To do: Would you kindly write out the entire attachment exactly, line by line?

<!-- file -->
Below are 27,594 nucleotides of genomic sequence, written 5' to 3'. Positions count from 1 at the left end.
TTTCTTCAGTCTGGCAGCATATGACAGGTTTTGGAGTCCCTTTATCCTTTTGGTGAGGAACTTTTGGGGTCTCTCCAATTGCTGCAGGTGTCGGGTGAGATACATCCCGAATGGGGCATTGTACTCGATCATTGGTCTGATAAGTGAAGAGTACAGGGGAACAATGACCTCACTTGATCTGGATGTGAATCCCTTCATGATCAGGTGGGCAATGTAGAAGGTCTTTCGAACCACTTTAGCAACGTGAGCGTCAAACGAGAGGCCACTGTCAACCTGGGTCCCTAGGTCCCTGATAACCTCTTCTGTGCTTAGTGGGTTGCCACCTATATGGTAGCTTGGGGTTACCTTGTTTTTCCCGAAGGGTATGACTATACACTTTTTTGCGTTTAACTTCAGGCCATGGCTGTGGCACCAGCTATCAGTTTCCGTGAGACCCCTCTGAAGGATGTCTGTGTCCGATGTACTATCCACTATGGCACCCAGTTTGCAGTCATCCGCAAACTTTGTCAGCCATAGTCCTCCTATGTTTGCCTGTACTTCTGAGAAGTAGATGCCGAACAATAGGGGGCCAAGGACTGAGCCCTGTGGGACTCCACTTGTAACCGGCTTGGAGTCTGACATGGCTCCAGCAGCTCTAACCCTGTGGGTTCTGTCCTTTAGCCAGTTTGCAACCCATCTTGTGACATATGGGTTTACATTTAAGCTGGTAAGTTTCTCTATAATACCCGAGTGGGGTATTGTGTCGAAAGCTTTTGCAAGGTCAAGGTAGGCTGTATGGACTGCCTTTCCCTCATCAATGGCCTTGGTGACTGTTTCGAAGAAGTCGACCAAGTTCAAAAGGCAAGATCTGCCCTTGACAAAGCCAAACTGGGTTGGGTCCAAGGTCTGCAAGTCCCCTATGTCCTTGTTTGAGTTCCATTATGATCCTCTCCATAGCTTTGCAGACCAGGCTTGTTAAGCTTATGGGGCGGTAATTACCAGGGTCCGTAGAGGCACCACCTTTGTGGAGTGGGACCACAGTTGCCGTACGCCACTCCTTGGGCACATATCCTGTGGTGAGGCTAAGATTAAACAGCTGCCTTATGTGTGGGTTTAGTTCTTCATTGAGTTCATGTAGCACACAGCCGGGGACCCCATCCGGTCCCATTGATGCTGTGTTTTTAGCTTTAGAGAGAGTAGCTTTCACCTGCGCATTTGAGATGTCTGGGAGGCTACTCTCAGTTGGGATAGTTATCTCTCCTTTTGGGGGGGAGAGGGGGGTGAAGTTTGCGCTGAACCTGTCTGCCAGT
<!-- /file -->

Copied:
Below are 27,594 nucleotides of genomic sequence, written 5' to 3'. Positions count from 1 at the left end.
TTTCTTCAGTCTGGCAGCATATGACAGGTTTTGGAGTCCCTTTATCCTTTTGGTGAGGAACTTTTGGGGTCTCTCCAATTGCTGCAGGTGTCGGGTGAGATACATCCCGAATGGGGCATTGTACTCGATCATTGGTCTGATAAGTGAAGAGTACAGGGGAACAATGACCTCACTTGATCTGGATGTGAATCCCTTCATGATCAGGTGGGCAATGTAGAAGGTCTTTCGAACCACTTTAGCAACGTGAGCGTCAAACGAGAGGCCACTGTCAACCTGGGTCCCTAGGTCCCTGATAACCTCTTCTGTGCTTAGTGGGTTGCCACCTATATGGTAGCTTGGGGTTACCTTGTTTTTCCCGAAGGGTATGACTATACACTTTTTTGCGTTTAACTTCAGGCCATGGCTGTGGCACCAGCTATCAGTTTCCGTGAGACCCCTCTGAAGGATGTCTGTGTCCGATGTACTATCCACTATGGCACCCAGTTTGCAGTCATCCGCAAACTTTGTCAGCCATAGTCCTCCTATGTTTGCCTGTACTTCTGAGAAGTAGATGCCGAACAATAGGGGGCCAAGGACTGAGCCCTGTGGGACTCCACTTGTAACCGGCTTGGAGTCTGACATGGCTCCAGCAGCTCTAACCCTGTGGGTTCTGTCCTTTAGCCAGTTTGCAACCCATCTTGTGACATATGGGTTTACATTTAAGCTGGTAAGTTTCTCTATAATACCCGAGTGGGGTATTGTGTCGAAAGCTTTTGCAAGGTCAAGGTAGGCTGTATGGACTGCCTTTCCCTCATCAATGGCCTTGGTGACTGTTTCGAAGAAGTCGACCAAGTTCAAAAGGCAAGATCTGCCCTTGACAAAGCCAAACTGGGTTGGGTCCAAGGTCTGCAAGTCCCCTATGTCCTTGTTTGAGTTCCATTATGATCCTCTCCATAGCTTTGCAGACCAGGCTTGTTAAGCTTATGGGGCGGTAATTACCAGGGTCCGTAGAGGCACCACCTTTGTGGAGTGGGACCACAGTTGCCGTACGCCACTCCTTGGGCACATATCCTGTGGTGAGGCTAAGATTAAACAGCTGCCTTATGTGTGGGTTTAGTTCTTCATTGAGTTCATGTAGCACACAGCCGGGGACCCCATCCGGTCCCATTGATGCTGTGTTTTTAGCTTTAGAGAGAGTAGCTTTCACCTGCGCATTTGAGATGTCTGGGAGGCTACTCTCAGTTGGGATAGTTATCTCTCCTTTTGGGGGGGAGAGGGGGGTGAAGTTTGCGCTGAACCTGTCTGCCAGT